The LDS Church has introduced a new approach to supporting spouses and family members of addicts. It includes a guide that contains 12 principles to be studied along with various talks from General Authorities that relate to that principle. There are weekly meetings in which the material in the guide is discussed, one principle per week. The attendees at the meetings all struggle with the addiction of a loved one, and often learn from each other by listening and sharing during the meetings.

When the person in your life who seems to be making bad choices is a child, it is sometimes very difficult to know where “good parenting” stops and “codependence” begins. There is a fine line between trying to help a child (of any age) find and stay on a path that leads to happiness, and trying to take away his or her agency in order to “make” them do what you “know” is best. I think the term “helicopter parent” is really another name for codependency. I have found a lot of help in trying to learn how to be a supportive parent without being a codependent one from the Love and Logic Institute. They have many resources including books and CDs. They offer classes in many areas. I have recently found support from a Facebook group called “Love and Logic Parents Unite” where parents can share what is working for them.

  • Write about how the various ways you show love are healthy and unhealthy.
  • What approaches or resources might help you overcome any codependent behavior you might have?
  • What are you willing to do today to help you improve the way you relate to your loved ones?

Please share your thoughts about this post by commenting below.

Related Posts: Staying Abstinent: Using the Tools – Part 4


Letting Go

Broken Dreams, by Lauretta P. Burns: a poem about letting go."Letting go of my dreams – the vision I had of what my future would hold – and learning to allow God to create a future for me has been one of the more difficult aspects of my recovery. It is so much more complicated than it sounds! It is not really that I think I could do a better job than God, but rather that not being in control triggers feelings of discomfort and fear.

I have become attached to the ideas and the pictures in my head of how my life will turn out. Letting go of them is painful. Trusting that the Lord’s plan for my life will be better than mine is also hard. I love the Lord. I want to trust Him. I know, intellectually, that I can and should trust Him and that He is much more capable of designing the perfect life for me than I am. But what if His plan for me is hard? What if His plan has me wading through trials and pain? What if I have to experience things I don’t want to experience? Sometimes my intellectual knowledge and even my faith that “all things work together for good to them that love God” (Romans 8:28), isn’t enough to overcome my fear.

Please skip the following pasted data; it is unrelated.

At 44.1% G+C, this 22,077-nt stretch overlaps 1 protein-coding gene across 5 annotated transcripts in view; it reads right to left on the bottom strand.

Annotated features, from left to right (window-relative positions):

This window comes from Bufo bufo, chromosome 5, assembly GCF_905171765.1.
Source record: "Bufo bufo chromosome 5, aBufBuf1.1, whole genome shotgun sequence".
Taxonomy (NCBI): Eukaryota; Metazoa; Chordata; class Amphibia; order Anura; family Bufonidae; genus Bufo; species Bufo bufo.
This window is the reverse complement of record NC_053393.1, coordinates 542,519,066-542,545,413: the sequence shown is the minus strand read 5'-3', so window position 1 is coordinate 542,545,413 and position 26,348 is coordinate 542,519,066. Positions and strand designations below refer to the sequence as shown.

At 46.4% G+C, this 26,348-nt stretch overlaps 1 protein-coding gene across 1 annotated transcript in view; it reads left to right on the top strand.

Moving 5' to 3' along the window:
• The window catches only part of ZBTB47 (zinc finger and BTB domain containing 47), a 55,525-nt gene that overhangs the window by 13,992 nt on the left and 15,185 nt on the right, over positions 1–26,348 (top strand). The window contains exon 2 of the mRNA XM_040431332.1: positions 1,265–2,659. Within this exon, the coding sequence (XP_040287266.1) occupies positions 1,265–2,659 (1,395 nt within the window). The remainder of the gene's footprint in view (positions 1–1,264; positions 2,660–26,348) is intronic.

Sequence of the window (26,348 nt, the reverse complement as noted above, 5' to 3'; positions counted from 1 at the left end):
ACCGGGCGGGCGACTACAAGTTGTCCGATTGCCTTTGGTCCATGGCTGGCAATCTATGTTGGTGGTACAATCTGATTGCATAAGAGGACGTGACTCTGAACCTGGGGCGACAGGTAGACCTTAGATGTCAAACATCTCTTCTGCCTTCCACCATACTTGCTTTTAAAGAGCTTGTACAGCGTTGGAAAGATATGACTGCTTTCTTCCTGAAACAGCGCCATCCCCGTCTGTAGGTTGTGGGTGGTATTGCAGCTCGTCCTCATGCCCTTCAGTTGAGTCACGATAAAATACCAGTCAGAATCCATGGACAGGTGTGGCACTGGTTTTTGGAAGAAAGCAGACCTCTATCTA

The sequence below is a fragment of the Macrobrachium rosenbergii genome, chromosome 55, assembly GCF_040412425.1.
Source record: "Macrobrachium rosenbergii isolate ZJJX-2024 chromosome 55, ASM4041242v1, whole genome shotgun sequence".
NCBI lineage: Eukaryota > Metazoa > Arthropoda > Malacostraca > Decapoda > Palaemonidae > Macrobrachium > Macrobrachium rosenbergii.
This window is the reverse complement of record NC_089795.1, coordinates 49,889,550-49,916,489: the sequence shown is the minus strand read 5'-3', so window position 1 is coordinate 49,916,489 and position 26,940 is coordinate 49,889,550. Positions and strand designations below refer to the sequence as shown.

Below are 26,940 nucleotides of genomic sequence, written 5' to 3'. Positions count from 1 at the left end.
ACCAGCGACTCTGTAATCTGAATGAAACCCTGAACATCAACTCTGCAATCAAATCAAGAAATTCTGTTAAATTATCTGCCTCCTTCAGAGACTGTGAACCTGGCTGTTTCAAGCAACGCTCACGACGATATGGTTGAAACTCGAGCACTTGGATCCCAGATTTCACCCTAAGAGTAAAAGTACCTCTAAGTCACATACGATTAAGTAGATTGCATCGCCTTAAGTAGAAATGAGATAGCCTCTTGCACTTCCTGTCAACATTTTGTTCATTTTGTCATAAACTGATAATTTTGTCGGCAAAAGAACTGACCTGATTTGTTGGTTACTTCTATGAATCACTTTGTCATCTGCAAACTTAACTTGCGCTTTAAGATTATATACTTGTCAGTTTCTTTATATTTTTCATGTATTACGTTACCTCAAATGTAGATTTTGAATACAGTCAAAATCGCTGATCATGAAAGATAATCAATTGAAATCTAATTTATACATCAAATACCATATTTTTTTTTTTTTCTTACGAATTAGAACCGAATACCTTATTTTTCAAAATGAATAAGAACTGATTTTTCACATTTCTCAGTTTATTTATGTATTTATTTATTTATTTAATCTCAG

I have written previously about how to let go. This post is just to acknowledge that it is hard. But I also want to say that it is worth it. In every case where I have chosen to let go, I have found peace. I have stepped into the unknown and found the Lord by my side. This poem was particularly helpful to me as I tried to learn to let go in the early days of my recovery.

BROKEN DREAMS by Lauretta P. Burns

As children bring their broken toys
With tears for us to mend,
I brought my broken dreams to God
Because He was my friend.

But then instead of leaving Him
In peace to work alone,
I hung around and tried to help
With ways that were my own.

At last I snatched them back and cried,
“How could you be so slow?”
“My child,” He said, “what could I do?”
“You never did let go.”

I testify that God loves us and that He will give us what we need. He will enable us to reach our full potential, if we let Him. Jesus is my friend. He walks by my side. He carries the burden for me when it is more than I have strength to bear. He smiles and is pleased when I grow. He will never leave me. Nor will He leave you.

  • What are your broken dreams?
  • Do you have a testimony that Jesus is always there for you? Write it out.
  • What will you do today to learn to let go?

Please share your thoughts about this post by commenting below.

Related Posts: Learning to Let GoSteps 1, 2, and 3: I Can’t, He Can, I’ll Let HimBecoming Entirely Ready